Welcome to the home of rosé! Going back around 2,600 years, it’s no wonder that Provence is known as France’s most historic wine-growing region. Years of consistency and dedication have resulted in a fabulous, fruity dry rosé that features notes of watermelon, celery and strawberries. Although a few reds are also produced here thanks to the warm, Mediterranean climate, they’re not the hero of this region.

Provence has eight major appellations with its flagship, Bandol, featuring Mourvèdre reds. Produced in a small sub-section of Bandol, Mourvèdre reds are known for their rich red colouring and delightful palate of plum and herbs.

Whether you’re a wine lover or not, the postcard-worthy villages, lush lavender fields and pleasant climes are bound to draw you in.

Experience the lavender fields in Provence

Image: Caractere

The Loire Valley

Prepare for fairytale-like castles, endless stretches of vineyards and lush landscapes. The Loire Valley is not only a wine lover's picture-perfect paradise but also a UNESCO World Heritage Site. As well as a place with a seriously varied climate!

A total of four wine-producing regions situated along the Loire River are responsible for producing superb Sauvignon Blanc, Cabernet Franc and Chenin Blanc grapes. Upper Loire brings Sauvignon Blanc and Sancerre to the table, Touraine a Chenin Blanc and spicy Cabernet Franc, Anjou-Saumur produces dry Savennières, sweet Coteaux du Layon and Saumur reds, and last but not least, Pays Nantais is the savant of dry Muscadet and Melon de Bourgogne. A decadent day trip could see you explore each of these unique regions!

Overlooking beautiful vines up to the impressive Villemenant castle in the Loire Valley, France

Image: Votre Chatuea de Famille

Normandy

Situated just north of Paris, coastal Normandy is known for its delicious cheese and seafood, but did you know the area also produces wine? Although it is not listed as an official wine region in France, it still counts in our books. In fact, it’s so off the wine map, there is only one vineyard in Normandy! Les Arpents du Soleil (Acres of the Sun) recently revived its viticulture and currently produces four vintages of red and white wines using Pinot Noir, Auxerrois, Pinot Gris, Chardonnay, Melon, Müller-Thurgau and Sauvignon Gris grapes.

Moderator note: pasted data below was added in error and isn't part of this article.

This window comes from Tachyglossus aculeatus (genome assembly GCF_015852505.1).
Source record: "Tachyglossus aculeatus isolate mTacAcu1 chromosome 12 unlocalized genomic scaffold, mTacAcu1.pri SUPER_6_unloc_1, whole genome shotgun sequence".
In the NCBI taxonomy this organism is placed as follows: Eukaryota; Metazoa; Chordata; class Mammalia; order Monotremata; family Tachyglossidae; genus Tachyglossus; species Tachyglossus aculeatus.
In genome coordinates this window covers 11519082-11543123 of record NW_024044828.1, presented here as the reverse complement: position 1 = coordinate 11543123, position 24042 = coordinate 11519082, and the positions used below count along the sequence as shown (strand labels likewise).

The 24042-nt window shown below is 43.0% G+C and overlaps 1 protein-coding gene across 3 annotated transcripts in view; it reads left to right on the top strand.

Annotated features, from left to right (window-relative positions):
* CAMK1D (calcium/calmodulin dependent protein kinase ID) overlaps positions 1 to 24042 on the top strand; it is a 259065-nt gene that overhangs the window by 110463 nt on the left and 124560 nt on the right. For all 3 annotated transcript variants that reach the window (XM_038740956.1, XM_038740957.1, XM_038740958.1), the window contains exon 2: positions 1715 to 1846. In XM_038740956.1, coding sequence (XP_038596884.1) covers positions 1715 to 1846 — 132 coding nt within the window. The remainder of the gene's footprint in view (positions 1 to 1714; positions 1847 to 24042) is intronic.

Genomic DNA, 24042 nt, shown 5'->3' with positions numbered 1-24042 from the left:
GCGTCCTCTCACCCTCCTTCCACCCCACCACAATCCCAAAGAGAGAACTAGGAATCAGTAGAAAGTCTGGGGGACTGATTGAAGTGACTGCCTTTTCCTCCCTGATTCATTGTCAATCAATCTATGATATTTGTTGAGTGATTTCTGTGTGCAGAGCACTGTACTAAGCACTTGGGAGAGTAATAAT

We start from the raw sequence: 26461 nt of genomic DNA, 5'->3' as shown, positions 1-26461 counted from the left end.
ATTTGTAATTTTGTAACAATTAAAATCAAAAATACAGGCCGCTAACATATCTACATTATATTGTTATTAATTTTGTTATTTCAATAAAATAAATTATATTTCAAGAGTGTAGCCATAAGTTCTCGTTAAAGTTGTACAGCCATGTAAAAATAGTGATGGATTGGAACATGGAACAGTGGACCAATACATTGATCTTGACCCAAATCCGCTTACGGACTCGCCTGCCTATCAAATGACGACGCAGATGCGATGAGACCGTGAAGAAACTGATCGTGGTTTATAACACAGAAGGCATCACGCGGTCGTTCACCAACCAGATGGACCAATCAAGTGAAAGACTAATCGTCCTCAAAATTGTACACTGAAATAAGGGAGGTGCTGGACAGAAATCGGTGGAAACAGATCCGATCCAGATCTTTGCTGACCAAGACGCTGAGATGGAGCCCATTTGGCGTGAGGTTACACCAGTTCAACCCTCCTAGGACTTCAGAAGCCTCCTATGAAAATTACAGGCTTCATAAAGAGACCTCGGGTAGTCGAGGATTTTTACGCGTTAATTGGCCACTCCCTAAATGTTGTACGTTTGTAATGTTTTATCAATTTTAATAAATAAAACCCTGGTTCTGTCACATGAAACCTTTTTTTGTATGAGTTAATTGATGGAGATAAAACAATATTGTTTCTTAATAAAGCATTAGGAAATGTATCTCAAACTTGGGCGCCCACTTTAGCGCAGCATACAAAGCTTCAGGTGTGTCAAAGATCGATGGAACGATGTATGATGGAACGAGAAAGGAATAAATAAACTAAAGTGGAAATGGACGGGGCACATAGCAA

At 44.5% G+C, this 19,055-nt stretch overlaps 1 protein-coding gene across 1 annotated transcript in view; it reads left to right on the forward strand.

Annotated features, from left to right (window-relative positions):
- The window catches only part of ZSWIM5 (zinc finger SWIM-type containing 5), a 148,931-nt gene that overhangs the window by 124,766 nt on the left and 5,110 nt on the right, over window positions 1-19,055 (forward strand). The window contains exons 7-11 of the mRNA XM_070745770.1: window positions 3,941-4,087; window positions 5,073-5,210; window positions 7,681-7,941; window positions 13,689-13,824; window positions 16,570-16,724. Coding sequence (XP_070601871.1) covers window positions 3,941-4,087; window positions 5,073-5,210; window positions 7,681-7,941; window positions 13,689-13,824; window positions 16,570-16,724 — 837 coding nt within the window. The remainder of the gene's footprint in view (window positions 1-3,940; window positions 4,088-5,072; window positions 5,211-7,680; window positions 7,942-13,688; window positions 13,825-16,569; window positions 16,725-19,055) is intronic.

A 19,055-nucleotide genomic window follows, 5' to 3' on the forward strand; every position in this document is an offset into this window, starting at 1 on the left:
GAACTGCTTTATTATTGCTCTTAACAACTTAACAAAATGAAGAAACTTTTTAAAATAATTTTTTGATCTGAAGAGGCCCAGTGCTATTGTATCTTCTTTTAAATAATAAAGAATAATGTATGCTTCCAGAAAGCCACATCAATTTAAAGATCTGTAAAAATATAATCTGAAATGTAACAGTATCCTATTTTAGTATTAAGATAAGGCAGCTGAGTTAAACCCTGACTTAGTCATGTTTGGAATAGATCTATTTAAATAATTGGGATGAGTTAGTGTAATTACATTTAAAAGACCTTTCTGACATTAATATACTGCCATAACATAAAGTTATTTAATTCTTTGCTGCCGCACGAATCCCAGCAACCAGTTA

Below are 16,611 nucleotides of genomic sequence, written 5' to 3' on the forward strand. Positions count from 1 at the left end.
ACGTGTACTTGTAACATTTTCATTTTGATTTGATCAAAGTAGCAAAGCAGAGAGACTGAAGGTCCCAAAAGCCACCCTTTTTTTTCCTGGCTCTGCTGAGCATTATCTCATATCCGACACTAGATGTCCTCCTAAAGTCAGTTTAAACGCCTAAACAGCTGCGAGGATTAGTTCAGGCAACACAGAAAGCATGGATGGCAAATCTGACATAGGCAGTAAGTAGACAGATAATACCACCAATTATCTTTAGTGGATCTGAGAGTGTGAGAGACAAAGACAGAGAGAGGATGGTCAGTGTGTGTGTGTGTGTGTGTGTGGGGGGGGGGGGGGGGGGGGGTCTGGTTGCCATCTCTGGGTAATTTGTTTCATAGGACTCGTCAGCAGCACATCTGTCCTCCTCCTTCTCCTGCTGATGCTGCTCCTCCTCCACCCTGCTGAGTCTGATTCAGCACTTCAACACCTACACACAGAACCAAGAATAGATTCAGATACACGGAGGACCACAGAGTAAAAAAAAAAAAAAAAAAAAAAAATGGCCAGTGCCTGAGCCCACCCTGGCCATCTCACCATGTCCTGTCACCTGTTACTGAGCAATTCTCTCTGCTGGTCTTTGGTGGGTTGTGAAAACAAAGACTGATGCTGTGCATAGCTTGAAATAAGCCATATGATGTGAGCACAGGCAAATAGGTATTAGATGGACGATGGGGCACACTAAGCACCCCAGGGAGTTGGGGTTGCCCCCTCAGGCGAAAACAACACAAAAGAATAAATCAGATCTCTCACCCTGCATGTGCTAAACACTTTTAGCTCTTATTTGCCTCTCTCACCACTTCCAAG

Although it’s still relatively early days, we hope to see more from the region!

France wine regions final thoughts

Whether you’re sommelier-level, a lover of fine wine, or someone who is simply interested to learn more and try vastly different varietals, you can’t go wrong with the French wine regions. Take a pre-planned self-drive organised by our team or join us on a tour to experience the level of excellence for yourself.

A woman taking part in a Champagne tasting in France

Image: Ultimate Driving Tours

You can explore the stunning regions of Beaujolais, Burgundy and Champagne on our Beautiful Cars & Michelin Stars Supercar Tour - a fully hosted and managed supercar tour, or perhaps cruise the backroads of Provence with a friend or loved one on our Provence and Cote d'Azur Self Guided Drive.

contact our team or visit our website to find out more.